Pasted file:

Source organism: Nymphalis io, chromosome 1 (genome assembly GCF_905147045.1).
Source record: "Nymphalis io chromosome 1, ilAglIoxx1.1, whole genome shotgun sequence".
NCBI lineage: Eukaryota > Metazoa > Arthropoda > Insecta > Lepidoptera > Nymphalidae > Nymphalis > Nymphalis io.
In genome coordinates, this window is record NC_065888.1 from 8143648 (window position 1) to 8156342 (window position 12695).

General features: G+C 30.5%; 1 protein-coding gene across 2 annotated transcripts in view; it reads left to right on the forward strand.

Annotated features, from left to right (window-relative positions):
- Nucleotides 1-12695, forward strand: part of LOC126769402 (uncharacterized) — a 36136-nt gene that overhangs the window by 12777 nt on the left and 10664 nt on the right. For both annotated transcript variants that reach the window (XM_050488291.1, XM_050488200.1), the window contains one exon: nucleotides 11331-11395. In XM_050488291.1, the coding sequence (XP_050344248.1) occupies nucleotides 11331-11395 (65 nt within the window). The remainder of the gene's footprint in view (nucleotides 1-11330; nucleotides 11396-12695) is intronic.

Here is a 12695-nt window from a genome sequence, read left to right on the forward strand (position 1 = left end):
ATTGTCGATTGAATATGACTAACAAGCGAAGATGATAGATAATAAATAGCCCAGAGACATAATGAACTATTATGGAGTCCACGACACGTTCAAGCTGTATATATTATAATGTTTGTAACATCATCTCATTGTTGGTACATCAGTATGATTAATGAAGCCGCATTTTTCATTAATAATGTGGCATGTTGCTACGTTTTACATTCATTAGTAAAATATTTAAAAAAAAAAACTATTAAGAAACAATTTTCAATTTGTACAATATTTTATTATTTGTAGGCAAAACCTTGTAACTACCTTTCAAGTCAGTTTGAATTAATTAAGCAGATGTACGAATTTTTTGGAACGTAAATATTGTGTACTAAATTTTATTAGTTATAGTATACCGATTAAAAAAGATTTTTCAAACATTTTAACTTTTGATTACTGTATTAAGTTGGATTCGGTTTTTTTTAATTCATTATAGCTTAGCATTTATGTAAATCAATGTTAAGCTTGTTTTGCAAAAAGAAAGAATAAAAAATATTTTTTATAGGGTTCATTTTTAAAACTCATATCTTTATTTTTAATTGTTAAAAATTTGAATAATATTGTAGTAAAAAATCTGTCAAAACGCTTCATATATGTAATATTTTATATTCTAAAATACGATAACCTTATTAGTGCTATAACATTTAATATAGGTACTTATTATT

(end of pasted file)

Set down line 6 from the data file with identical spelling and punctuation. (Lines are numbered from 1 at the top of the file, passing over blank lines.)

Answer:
Annotated features, from left to right (window-relative positions):